Harrington said charges against Biti were spurious.
The Permanent Secretary for Information Nick Mangwana, however, said the United States had no right to interfere with Zimbabwe’s internal affairs as Biti was facing criminal charges.
Biti is facing charges of inciting post-election violence on 1 August which resulted in six people being killed. He is also facing charges of declaring false election results.
Bowing to United States pressure, Mangwana said, would be tantamount to double-standards.
“The Government cannot on one hand say no one is above the law and everyone should enjoy the benefit of due process as enshrined in our Constitution and statutes and on the other hand interfere with that due process,” he said. “Rule of law means that nobody is above the law regardless of their social station, including who their friends are within or outside the country.”
Flake, however, appears to have a soft spot for Biti. He asked Harrington how he felt about factions within the MDC and the fact that Biti was in Parliament while Chamisa was not.
Harrington, a former United States ambassador to Lesotho and political officer in Harare, said: “The MDC has long been factionalised…. The MDC Alliance and Mr Chamisa himself have not moved beyond the election. I think they continue to challenge the legitimacy of the election. Mr Chamisa led a protest last week in downtown Harare challenging those results. I think clearly the election was not a level playing field, there were major issues with the election. It was better than past Zimbabwean elections but granted the bar is low in that respect.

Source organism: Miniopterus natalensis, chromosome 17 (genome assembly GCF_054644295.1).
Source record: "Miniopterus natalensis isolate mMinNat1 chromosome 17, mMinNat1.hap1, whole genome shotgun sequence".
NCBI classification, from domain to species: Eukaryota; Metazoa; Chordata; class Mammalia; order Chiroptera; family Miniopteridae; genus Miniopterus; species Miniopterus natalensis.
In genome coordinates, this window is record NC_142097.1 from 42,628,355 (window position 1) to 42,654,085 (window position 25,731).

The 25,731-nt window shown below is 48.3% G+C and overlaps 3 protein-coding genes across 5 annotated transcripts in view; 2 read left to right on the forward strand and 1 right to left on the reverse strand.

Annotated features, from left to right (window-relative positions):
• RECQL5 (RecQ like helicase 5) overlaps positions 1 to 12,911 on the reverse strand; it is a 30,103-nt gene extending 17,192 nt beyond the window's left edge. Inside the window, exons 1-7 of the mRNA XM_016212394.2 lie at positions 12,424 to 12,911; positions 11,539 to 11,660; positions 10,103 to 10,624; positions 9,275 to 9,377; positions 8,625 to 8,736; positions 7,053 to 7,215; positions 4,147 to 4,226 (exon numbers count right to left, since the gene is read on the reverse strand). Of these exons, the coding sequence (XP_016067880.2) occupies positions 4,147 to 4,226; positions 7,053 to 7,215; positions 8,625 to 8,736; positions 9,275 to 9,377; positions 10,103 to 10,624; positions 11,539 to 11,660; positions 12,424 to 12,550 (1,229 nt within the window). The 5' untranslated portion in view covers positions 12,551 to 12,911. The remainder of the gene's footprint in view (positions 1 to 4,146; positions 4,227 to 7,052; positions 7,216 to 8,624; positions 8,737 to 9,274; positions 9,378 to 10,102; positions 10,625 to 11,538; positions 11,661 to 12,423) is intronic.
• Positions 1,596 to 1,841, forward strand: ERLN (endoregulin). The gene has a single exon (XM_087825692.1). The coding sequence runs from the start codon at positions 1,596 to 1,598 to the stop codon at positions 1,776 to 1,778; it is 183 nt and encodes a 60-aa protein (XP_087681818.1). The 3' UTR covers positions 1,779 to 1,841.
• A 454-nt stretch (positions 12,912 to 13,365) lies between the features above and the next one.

“What we would like to see from the opposition is one we encourage dialogue between the MDC Alliance and government. We think that’s important. We would like to see the opposition play a role in defining what the important reforms are moving forward to move Zimbabwe in a different direction and to play a role in determining how those reforms will be implemented. So we would like to encourage the opposition to engage in that kind of dialogue and also present an alternative vision for where it wants to lead the country and build public support for that.”